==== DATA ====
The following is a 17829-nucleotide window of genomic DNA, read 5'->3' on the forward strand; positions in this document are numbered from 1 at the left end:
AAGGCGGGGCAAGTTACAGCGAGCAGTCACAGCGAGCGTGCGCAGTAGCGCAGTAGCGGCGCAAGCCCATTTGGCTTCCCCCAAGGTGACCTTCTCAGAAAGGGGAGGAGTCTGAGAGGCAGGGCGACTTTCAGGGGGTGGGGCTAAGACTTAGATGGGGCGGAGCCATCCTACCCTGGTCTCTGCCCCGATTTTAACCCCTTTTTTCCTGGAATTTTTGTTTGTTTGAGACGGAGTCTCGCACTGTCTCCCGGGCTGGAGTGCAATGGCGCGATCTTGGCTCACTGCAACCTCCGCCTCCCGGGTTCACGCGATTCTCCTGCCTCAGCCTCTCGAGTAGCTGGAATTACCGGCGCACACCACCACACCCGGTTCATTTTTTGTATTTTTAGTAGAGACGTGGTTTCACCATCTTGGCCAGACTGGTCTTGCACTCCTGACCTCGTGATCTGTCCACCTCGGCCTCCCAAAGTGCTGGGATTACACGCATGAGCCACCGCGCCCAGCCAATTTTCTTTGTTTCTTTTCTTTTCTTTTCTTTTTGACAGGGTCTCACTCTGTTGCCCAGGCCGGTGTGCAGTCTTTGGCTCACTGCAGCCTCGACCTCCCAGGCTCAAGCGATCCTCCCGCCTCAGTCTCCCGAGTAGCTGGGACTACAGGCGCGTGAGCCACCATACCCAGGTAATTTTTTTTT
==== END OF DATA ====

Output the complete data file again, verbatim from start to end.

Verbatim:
The following is a 17829-nucleotide window of genomic DNA, read 5'->3' on the forward strand; positions in this document are numbered from 1 at the left end:
AAGGCGGGGCAAGTTACAGCGAGCAGTCACAGCGAGCGTGCGCAGTAGCGCAGTAGCGGCGCAAGCCCATTTGGCTTCCCCCAAGGTGACCTTCTCAGAAAGGGGAGGAGTCTGAGAGGCAGGGCGACTTTCAGGGGGTGGGGCTAAGACTTAGATGGGGCGGAGCCATCCTACCCTGGTCTCTGCCCCGATTTTAACCCCTTTTTTCCTGGAATTTTTGTTTGTTTGAGACGGAGTCTCGCACTGTCTCCCGGGCTGGAGTGCAATGGCGCGATCTTGGCTCACTGCAACCTCCGCCTCCCGGGTTCACGCGATTCTCCTGCCTCAGCCTCTCGAGTAGCTGGAATTACCGGCGCACACCACCACACCCGGTTCATTTTTTGTATTTTTAGTAGAGACGTGGTTTCACCATCTTGGCCAGACTGGTCTTGCACTCCTGACCTCGTGATCTGTCCACCTCGGCCTCCCAAAGTGCTGGGATTACACGCATGAGCCACCGCGCCCAGCCAATTTTCTTTGTTTCTTTTCTTTTCTTTTCTTTTTGACAGGGTCTCACTCTGTTGCCCAGGCCGGTGTGCAGTCTTTGGCTCACTGCAGCCTCGACCTCCCAGGCTCAAGCGATCCTCCCGCCTCAGTCTCCCGAGTAGCTGGGACTACAGGCGCGTGAGCCACCATACCCAGGTAATTTTTTTTT